I love my MD---it's more portable than CD, and lets me bring the best of what I've got wherever I go.

David L.  Wyatt Jr.'s picture

I would rather have homemade cassettes stolen than my CDs when someone breaks into my truck. And frankly, having purchased over 1000 recordings, I can't see how the record companies have much standing to complain about me.'s picture

Please respond to @ SMTP To: Christopher LIM/MOM/SINGOV@SINGOV cc: Subject: Re: Where are my Stereophile CDs??? Hi Chris, I've contacted the company that sends the CDs and asked them to respond to you as well as let me know what they are doing. I'll do this again and hope they will give you an explanation for what is happening. If you payed with a credit card, you may be able to cancel the charges. JON -- Jon Iverson

bembol's picture

Yes, cassette deck. I placed an order for a Sony Cassette Deck with Dolby S (I've read that it sounds better than MD's or even CD's).

Rob Malcolm's picture

Don't make many recordings, but when I want to listen to the music on my LPs (over 70% of my music), I tape them to cassette using a Nakamichi CR-4A. Also have a 20-year-old Pioneer CTF-1000. The Pioneer has a thick metal faceplate, stands about a foot tall, and weighs around 25 lbs. Absolutely gorgeous.

MJ's picture

I get good records from Stereophile. No need to record anything.

Al MacIntosh's picture

Any additional coding, for any purpose, that might compromise the quality of audio/video output bothers the hell out of me.

C.  Shay ('s picture

I realize open-reel tape is not your average consumer's choice for recording/playback, but it's my favorite. I have a DVD player and the whole 5.1 setup for movies, but when it comes to music I prefer stereo, and that to be from my trusty Pioneer 10" reel-to-reel. I'm aware the highs roll off some, maybe the soundstage could be a bit better, etc., but for just enjoying the sound and putting together hours of what I want to hear, it's my favorite. However, my crystal ball does see a CD recorder, possibly a dual-tray, in the not too distant future (late next year as prices dip). Keep up the good work on your mag and this wonderful website!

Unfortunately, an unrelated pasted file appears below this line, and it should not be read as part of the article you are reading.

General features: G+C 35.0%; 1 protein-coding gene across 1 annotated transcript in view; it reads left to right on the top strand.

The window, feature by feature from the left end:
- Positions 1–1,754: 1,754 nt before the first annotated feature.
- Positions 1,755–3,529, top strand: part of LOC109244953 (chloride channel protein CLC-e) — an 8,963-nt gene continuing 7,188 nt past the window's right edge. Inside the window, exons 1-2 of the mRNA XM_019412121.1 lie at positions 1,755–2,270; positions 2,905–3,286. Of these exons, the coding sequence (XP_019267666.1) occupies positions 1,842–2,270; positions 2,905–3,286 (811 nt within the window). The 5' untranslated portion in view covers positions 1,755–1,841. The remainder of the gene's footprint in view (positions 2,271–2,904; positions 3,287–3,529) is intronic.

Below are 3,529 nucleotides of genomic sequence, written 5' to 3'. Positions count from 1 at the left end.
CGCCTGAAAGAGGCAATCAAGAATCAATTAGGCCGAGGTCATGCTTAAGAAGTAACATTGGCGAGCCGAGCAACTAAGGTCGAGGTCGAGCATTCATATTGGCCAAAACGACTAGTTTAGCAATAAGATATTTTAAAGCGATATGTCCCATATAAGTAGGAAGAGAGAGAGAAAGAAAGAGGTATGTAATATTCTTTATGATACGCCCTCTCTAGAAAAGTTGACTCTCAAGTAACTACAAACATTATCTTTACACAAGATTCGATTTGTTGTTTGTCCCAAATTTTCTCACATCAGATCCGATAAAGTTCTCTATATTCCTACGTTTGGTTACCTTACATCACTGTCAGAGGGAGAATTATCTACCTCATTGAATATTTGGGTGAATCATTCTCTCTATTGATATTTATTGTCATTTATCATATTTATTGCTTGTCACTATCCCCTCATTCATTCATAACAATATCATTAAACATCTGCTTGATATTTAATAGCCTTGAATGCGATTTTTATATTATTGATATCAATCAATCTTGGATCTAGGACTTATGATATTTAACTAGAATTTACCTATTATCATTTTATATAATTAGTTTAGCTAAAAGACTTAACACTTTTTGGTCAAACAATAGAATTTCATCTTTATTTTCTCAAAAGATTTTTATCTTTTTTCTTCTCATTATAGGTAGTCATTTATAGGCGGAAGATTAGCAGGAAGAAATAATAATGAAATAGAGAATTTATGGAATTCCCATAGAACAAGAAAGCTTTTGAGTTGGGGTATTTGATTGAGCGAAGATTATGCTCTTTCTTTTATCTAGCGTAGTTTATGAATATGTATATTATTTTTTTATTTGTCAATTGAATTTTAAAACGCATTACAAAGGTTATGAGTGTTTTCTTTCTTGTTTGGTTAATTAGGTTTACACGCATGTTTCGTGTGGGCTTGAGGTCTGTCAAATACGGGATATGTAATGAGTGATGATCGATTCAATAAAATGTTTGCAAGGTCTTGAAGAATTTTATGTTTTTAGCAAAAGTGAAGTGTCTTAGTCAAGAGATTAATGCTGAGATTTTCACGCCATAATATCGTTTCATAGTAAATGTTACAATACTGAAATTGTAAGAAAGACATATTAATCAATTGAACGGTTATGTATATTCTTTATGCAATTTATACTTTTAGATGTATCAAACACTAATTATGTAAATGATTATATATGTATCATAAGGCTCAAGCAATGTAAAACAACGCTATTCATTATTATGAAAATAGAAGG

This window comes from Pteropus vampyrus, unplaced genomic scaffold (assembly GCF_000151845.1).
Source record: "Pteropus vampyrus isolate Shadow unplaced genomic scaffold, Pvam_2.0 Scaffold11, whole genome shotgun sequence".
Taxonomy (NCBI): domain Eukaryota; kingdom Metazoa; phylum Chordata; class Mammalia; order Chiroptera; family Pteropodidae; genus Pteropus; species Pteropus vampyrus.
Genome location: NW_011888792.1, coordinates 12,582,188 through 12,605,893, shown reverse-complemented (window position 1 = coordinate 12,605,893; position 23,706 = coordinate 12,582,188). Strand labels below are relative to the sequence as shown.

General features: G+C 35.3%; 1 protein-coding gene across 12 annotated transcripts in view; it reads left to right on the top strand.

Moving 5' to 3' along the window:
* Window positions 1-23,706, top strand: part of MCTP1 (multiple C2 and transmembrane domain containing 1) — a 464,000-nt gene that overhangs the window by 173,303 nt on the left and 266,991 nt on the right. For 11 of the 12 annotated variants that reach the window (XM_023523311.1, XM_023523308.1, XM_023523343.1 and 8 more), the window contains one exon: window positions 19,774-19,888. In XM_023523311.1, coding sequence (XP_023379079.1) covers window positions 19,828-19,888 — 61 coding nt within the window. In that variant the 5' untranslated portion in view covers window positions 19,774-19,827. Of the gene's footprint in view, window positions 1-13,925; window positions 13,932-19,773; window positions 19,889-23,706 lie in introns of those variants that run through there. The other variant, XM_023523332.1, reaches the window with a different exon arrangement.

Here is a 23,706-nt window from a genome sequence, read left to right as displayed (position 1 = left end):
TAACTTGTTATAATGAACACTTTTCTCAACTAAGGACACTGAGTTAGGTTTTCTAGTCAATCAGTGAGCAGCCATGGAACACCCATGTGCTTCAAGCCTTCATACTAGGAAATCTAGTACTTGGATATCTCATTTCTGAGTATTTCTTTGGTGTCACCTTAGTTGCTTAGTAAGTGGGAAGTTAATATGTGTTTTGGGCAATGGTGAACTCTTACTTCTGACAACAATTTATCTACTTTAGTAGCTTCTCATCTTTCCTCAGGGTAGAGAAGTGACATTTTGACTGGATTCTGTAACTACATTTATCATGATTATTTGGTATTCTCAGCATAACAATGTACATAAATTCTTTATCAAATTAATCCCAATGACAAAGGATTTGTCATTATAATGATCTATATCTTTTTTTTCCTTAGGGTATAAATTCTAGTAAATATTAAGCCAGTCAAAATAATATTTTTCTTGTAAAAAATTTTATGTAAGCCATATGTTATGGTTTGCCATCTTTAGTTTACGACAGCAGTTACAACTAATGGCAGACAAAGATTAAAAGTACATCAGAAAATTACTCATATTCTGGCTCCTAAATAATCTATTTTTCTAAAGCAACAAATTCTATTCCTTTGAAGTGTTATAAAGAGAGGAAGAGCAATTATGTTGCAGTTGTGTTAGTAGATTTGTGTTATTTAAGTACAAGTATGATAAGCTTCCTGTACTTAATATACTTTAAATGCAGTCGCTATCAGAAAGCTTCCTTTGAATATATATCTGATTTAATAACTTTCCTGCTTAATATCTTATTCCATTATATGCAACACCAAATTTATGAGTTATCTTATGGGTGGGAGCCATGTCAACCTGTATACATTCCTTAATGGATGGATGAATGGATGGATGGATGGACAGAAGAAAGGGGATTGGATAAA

Jim Thomas's picture

My 15-year-old Sony cassette died. Why can't we have MD w/o compression. JAZ+, anyone?

Anonymous's picture

Cheap and easy, but time consuming...

G.  Bourque's picture

What about HiFi VHS?

John Valvano's picture

Since the cars still have cassette decks in them I occassionally make tapes for them.

Federico Cribiore's picture

It is somewhat absurd that one could choose only 1 of the above items. My system includes 5 of the above options. I do live professional-quality audio recordings as a hobby using microphones such as Schoeps, B&Ks, Earthworks, and older tube Neumanns. Preamps I use include Sonosax and Lunatec, and a Sonosax SX-PR4 portable 4-channel mixer. A/D conversions, when necessary, are done at 48kHz using an Apogee AD-1000 20-bit D/A converter with UV-22 encoding (in a meager attempt to wrest as much out of the 16-bit medium as possible). Mastering is done to DAT most of the time. We use an HHb PDR-1000 PortaDat and a Tascam DA-P1. CD mastering is done through a Sonic Frontiers SFD-2 Mk.II @ 48kHz analog to the Apogee, and then the Apogee @ 44.1kHz to an HHb CDR-700. It's amazing how good the material can sound compared to the vast majority of works commercially released these days. Really makes you think that many engineers just aren't *listening* to what they produce. It's a pity.

Herbert M Pollard's picture

Your survey should allow for more than one recording media.I use MiniDisc and a CD Recorder for the PC.

Eric Eike's picture

For the $$$, nothing beats a Hi-Fi VCR.

Mark Mason's picture

I would like to get into some better recording gear sometime in the future

Chris Wallace's picture

I also use MD, DAT, and Cassette.'s picture

I always loved reel-to-reel machines but never had the money. For 2-3 years now I've bought ReVox gear---G36, A77, B77, A700---and I started to make tapes for friends and myself. The source is principally vinyl, and I have an opportunity to record a small junior jazz ensemble soon. I prefer by far my A700 to any other consumer digital recording system, simply because the quality is not here. For $800-1000 (and lots of hours to revise and tune it) you get a wonderful sound that 16/44.1 can't match. Nagra D is not for my wallet yet, you know . . . I also make some cassette tapes with my ReVox B215-S, a very nice machine that brings you much more than MiniDisc. It's more than enough quality for listening to music in my car.